There are two basic ways to decide if a study is any good. Firstly have a look at responses to the article; few studies are ever published without the researchers' peers responding with their own critique and ponderings on the matter. Most online editions will also have a section which shows you other studies which have referenced the one you're looking at, and should give you an idea how well received the research has been by other academics. If the other specialists in the area absolutely pooh-pooh the piece, chances are it's not a very reliable source of information for you and you should move on.
Secondly, and requiring a little more practice, is giving the details of the study - specifically the methods used by the researchers - a really good going over. Look at the sample sizes - you know those stupid shampoo adverts that claim to revolutionise hair-washing and then say at the bottom of the screen that they only surveyed 30 women? That is a terrible sample size. The holy grail of academic studies is gathering a sample which accurately represents the population. Namely, the sample needs to be BIG, it needs to have been selected from all areas of the country and a good cross-section of socio-economic and ethnic groups. If you think the study you're reading uses too few participants for the results to tell you something that could stand as a general statement about everyone in the country, then that is one big thing to remember when you're deciding how far to let it inform your opinion (time for another shot, it's been a while!).
There are other elements to consider, like evaluating the methods used to gather the data - questionnaires posted out to study participants are generally far less reliable than focus group discussions or interviews. Even statistical data has its flaws ("There are three kinds of lies; lies, damned lies and statistics" - Mark Twain) but evaluating that takes a lot more practice and knowledge than I have! That is the sort of area where I prefer to rely on the responses from other academics to a study!
So there you go! Hopefully you're now equipped with the basic tools to start challenging people who make statements you don't agree with, but who back themselves up by saying "ahh, but studies show...". Moreover, I hope that it enables you to bring yourself up to speed with all the latest research into this, that and the other that is important in your life. If you're a parent agonising about whether or not to vaccinate your child, a pregnant woman wading through the breastfeeding/formula feeding quandry, a nerd trying to decide whether to buy a Macintosh computer or a Windows one - whatever the issue, if you've read this and use it as a starting point to give yourself an informed opinion (that's shot #6 right?) based on current research, then I'm happy.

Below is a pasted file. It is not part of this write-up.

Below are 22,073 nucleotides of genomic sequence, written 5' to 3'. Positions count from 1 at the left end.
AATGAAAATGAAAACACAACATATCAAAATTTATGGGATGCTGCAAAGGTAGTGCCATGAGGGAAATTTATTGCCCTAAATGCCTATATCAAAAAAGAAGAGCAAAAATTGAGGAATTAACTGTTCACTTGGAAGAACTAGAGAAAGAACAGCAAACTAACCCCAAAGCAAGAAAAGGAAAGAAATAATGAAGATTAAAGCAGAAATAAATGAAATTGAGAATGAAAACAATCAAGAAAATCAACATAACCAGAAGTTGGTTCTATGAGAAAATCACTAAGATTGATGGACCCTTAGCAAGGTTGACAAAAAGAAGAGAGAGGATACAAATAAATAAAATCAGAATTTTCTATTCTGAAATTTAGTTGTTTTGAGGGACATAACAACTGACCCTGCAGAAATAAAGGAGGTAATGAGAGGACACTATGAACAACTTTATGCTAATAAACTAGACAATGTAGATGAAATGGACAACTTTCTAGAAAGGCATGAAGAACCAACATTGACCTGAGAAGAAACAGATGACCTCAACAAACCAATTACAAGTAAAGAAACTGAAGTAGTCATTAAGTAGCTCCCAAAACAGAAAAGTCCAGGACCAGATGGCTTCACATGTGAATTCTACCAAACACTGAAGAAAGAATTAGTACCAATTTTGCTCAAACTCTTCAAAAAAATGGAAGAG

As a closing note to the 'Curious Orange drinking game', I would like to offer up this statement as the Royal Flush:
"We do the best we can, with what we know to be true at the time"
When your decisions are based on a thorough understanding of the whole issue, when you can confidently say "I decided that after considering all the options and evidence" you will feel one hundred times better for it, because you KNOW all that is to be known. Nobody can account for the things we haven't discovered yet, but when you've really educated yourself about an issue, it's so much easier to be confident in the choices you make. Naturally this doesn't mean that everybody's opinions and decisions will suddenly be uniform! Knowledge is fluid, as is the context in which we as people process it. There are a myriad of external influences that go into shaping someone's decision-making process and the way that one person receives and understands a piece of information can differ wildly to another person. The purpose of making an informed decision (I've lost count of the shots now) isn't to make everyone think the same way, but to endow each person with confidence in the things they choose to believe and do.